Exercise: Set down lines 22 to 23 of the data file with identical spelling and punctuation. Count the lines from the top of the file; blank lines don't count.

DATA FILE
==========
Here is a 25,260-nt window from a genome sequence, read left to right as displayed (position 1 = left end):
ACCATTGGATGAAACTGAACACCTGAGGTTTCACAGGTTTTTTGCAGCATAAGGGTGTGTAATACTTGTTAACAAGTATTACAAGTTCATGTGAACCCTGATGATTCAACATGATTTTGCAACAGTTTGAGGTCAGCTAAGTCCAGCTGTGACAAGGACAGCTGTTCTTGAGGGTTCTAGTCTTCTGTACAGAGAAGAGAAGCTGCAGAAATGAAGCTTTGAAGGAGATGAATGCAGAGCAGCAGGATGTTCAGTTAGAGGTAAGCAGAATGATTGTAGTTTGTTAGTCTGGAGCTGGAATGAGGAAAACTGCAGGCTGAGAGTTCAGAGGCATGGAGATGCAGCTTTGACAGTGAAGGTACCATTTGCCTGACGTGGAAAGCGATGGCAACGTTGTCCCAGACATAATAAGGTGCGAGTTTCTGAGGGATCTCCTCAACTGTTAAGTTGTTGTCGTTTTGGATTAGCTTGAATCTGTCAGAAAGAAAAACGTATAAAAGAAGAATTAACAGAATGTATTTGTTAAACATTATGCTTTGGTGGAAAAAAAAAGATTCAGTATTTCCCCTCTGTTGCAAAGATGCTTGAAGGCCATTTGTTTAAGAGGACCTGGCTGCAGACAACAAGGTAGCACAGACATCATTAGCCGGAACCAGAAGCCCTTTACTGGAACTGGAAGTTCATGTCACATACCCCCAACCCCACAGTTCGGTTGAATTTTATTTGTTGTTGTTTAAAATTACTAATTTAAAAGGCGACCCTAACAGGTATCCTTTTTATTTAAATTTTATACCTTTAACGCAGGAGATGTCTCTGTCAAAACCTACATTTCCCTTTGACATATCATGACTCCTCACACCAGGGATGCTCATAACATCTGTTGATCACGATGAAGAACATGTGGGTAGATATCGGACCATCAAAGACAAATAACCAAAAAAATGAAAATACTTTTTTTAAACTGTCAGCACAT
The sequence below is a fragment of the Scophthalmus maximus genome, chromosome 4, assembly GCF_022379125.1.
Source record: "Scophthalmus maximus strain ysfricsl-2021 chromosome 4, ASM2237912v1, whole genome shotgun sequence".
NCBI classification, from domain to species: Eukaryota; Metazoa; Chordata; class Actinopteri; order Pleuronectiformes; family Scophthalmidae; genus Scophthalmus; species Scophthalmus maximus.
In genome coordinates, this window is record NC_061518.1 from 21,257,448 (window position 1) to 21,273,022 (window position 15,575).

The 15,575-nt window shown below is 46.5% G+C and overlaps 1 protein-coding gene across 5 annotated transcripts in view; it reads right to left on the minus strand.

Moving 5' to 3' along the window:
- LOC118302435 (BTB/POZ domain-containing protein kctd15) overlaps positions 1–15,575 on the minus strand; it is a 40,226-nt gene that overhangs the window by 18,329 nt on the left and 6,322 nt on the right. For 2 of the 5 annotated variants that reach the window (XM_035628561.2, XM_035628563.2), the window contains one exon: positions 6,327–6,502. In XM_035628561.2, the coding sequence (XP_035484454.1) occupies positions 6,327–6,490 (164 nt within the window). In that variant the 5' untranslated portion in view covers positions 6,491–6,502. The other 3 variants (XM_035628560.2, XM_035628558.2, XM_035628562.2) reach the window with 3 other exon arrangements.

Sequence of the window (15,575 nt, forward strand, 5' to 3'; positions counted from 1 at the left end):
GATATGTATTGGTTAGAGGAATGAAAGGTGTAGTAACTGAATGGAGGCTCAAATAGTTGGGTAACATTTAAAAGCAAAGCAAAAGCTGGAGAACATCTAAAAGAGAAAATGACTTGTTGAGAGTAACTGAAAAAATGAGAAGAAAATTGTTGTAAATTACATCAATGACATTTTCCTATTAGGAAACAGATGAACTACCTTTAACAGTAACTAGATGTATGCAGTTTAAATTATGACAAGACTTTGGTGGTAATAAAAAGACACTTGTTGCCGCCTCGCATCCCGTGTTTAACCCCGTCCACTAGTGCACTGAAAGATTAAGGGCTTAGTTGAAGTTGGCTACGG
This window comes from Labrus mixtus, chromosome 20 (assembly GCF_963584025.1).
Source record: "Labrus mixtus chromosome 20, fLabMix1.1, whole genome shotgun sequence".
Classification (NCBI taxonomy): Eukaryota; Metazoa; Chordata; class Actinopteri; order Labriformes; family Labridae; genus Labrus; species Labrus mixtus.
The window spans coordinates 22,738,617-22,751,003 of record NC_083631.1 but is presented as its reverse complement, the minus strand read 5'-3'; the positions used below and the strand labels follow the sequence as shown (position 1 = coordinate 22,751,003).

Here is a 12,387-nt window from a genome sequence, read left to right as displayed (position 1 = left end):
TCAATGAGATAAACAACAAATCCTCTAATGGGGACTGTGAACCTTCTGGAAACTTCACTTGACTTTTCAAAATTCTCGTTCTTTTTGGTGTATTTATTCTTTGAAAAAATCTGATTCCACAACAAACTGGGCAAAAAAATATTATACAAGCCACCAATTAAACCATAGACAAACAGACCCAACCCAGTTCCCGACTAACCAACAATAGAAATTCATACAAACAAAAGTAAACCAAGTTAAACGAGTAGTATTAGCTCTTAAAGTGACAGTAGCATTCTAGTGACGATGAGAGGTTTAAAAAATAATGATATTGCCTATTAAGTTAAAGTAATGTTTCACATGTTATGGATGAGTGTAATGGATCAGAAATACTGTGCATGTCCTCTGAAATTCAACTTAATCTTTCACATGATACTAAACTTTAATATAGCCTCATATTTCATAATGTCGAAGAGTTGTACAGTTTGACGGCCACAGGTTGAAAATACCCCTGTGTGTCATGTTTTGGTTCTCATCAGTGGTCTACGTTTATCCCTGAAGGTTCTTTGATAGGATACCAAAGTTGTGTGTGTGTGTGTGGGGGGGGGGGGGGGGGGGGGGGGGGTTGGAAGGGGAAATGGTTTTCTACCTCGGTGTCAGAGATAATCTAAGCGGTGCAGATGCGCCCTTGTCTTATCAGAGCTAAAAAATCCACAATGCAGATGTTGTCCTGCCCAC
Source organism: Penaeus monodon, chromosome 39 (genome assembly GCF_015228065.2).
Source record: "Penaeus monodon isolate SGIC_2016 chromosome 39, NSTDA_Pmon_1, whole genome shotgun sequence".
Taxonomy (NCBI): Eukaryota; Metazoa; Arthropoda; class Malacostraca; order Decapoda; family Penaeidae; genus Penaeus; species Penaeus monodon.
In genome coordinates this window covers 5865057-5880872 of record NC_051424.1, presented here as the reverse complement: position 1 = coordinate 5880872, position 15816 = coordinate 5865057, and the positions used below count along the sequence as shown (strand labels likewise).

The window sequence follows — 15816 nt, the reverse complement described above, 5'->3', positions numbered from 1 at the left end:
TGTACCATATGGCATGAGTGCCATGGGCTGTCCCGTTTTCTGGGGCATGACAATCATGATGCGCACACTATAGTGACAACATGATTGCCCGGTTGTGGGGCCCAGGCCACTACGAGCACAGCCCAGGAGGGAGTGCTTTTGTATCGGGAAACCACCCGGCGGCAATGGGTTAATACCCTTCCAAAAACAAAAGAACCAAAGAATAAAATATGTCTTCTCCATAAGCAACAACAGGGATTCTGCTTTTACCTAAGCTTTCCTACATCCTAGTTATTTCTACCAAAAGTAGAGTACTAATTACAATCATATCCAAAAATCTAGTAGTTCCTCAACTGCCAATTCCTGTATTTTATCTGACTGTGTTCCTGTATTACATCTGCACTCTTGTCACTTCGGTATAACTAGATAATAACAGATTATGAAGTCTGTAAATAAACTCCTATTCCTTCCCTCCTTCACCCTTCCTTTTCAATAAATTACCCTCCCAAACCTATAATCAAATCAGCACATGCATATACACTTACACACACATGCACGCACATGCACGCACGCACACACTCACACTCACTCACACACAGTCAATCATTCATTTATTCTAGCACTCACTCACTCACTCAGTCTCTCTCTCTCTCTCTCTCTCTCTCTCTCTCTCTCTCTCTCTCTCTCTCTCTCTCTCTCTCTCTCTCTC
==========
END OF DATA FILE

The window sequence follows — 15816 nt, the reverse complement described above, 5'->3', positions numbered from 1 at the left end:
TGTACCATATGGCATGAGTGCCATGGGCTGTCCCGTTTTCTGGGGCATGACAATCATGATGCGCACACTATAGTGACAACATGATTGCCCGGTTGTGGGGCCCAGGCCACTACGAGCACAGCCCAGGAGGGAGTGCTTTTGTATCGGGAAACCACCCGGCGGCAATGGGTTAATACCCTTCCAAAAACAAAAGAACCAAAGAATAAAATATGTCTTCTCCATAAGCAACAACAGGGATTCTGCTTTTACCTAAGCTTTCCTACATCCTAGTTATTTCTACCAAAAGTAGAGTACTAATTACAATCATATCCAAAAATCTAGTAGTTCCTCAACTGCCAATTCCTGTATTTTATCTGACTGTGTTCCTGTATTACATCTGCACTCTTGTCACTTCGGTATAACTAGATAATAACAGATTATGAAGTCTGTAAATAAACTCCTATTCCTTCCCTCCTTCACCCTTCCTTTTCAATAAATTACCCTCCCAAACCTATAATCAAATCAGCACATGCATATACACTTACACACACATGCACGCACATGCACGCACGCACACACTCACACTCACTCACACACAGTCAATCATTCATTTATTCTAGCACTCACTCACTCACTCAGTCTCTCTCTCTCTCTCTCTCTCTCTCTCTCTCTCTCTCTCTCTCTCTCTCTCTCTCTCTCTCTCTCTCTC